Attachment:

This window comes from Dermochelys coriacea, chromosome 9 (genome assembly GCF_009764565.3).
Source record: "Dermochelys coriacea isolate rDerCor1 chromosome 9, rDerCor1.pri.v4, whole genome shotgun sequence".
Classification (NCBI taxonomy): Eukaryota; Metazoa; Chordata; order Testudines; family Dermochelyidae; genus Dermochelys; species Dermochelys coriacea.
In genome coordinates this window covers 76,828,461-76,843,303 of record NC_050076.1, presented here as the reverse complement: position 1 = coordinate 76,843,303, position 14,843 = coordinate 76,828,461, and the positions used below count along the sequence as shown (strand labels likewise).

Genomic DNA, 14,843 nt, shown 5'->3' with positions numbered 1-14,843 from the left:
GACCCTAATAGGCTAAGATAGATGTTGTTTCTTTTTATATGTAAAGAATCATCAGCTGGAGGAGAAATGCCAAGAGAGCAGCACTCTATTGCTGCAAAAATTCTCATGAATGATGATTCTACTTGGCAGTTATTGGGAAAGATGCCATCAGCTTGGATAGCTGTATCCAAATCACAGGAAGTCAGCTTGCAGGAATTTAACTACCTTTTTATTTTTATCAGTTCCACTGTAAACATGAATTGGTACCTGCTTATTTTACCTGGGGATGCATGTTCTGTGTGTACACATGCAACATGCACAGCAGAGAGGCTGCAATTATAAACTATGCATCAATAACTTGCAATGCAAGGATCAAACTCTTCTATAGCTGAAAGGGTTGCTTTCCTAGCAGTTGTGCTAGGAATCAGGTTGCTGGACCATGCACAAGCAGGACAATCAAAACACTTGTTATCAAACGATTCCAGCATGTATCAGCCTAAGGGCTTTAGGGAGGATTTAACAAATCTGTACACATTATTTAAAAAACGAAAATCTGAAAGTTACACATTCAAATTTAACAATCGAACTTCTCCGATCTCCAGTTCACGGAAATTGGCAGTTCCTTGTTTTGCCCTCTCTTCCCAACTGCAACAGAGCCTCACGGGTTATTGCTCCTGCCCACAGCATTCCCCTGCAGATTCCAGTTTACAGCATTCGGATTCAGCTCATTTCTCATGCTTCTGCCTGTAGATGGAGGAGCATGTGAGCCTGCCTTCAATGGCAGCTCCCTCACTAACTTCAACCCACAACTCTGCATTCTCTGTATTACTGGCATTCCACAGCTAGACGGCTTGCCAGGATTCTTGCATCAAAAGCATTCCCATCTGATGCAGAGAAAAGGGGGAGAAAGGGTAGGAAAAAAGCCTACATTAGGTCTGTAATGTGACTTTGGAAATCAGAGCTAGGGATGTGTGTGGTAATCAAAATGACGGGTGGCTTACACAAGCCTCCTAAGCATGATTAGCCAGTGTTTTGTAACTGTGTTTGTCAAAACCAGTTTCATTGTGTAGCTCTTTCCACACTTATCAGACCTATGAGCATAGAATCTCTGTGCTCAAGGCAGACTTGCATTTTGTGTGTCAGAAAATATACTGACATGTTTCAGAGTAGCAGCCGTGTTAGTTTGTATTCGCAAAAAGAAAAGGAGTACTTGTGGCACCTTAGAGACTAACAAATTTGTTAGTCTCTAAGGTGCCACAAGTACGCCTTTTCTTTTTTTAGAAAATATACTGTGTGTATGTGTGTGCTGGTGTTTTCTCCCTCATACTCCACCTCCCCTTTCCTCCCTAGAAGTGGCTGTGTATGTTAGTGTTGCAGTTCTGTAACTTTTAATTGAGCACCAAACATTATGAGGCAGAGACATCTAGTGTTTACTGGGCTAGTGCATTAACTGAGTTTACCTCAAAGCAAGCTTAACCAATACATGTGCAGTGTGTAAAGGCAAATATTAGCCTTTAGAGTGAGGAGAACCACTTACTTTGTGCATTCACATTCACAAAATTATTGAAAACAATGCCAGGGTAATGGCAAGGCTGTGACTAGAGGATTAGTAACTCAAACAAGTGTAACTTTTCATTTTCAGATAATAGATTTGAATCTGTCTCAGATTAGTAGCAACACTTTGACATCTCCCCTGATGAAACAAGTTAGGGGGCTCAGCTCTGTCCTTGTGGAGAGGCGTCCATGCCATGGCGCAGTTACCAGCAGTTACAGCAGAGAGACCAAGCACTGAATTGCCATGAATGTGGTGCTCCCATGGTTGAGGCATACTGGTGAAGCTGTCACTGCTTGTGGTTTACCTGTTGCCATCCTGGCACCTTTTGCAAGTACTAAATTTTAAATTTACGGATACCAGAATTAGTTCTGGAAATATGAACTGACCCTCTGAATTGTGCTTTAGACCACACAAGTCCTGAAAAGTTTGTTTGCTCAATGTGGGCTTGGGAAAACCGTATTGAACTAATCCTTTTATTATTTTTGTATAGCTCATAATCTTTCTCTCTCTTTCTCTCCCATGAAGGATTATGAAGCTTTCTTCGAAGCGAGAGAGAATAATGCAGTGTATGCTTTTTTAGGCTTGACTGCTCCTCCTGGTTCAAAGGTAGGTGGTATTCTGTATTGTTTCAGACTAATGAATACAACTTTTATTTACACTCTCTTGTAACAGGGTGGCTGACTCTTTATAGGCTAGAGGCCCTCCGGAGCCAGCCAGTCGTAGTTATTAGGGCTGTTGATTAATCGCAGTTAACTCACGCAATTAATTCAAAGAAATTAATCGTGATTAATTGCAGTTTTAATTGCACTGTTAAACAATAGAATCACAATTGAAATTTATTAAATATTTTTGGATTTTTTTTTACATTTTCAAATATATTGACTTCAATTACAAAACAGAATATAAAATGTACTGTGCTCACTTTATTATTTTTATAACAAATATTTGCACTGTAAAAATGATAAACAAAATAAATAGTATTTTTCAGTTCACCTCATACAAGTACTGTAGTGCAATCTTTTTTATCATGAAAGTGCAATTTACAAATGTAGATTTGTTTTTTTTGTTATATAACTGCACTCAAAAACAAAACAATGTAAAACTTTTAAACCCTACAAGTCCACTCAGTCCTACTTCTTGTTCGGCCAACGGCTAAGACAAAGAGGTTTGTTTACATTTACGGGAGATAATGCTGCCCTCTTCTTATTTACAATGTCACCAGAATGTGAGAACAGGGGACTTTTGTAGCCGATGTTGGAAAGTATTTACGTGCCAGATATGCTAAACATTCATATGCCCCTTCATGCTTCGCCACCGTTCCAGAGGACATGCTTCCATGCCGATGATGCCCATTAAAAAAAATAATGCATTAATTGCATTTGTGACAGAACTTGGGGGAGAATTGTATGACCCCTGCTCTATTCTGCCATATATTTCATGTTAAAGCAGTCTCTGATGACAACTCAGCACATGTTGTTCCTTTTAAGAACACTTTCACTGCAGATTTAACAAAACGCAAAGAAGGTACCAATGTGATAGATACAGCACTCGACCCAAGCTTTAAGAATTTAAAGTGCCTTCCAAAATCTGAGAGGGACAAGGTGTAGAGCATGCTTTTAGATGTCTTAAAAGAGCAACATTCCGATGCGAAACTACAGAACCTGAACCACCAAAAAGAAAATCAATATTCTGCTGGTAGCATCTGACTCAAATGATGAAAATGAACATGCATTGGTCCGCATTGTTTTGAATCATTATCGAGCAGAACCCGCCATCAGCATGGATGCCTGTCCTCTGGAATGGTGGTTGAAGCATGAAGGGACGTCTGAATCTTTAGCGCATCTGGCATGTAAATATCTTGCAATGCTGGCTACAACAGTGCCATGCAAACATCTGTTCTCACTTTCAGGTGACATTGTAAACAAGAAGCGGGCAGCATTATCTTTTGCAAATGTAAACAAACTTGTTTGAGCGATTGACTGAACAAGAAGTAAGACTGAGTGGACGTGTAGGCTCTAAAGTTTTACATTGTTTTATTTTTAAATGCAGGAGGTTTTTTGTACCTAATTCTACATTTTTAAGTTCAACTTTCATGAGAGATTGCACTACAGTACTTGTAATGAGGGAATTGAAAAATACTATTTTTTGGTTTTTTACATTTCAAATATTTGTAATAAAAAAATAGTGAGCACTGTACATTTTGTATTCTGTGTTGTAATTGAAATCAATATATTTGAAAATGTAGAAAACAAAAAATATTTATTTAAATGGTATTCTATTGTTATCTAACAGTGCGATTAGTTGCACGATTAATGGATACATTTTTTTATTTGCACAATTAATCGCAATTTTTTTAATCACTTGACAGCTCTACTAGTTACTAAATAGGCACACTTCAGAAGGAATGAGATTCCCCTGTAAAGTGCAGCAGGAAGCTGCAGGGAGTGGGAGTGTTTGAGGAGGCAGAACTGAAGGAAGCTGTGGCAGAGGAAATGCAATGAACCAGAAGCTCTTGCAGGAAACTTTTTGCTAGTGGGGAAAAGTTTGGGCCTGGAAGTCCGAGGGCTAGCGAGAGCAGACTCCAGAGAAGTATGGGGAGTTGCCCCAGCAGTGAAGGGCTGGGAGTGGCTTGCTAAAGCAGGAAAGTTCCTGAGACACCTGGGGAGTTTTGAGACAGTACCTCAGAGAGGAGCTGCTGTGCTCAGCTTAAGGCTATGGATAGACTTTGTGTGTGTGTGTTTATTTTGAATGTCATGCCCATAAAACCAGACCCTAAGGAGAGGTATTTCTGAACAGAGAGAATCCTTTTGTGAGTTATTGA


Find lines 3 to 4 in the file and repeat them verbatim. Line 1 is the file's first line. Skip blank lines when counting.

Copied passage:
Classification (NCBI taxonomy): Eukaryota; Metazoa; Chordata; order Testudines; family Dermochelyidae; genus Dermochelys; species Dermochelys coriacea.
In genome coordinates this window covers 76,828,461-76,843,303 of record NC_050076.1, presented here as the reverse complement: position 1 = coordinate 76,843,303, position 14,843 = coordinate 76,828,461, and the positions used below count along the sequence as shown (strand labels likewise).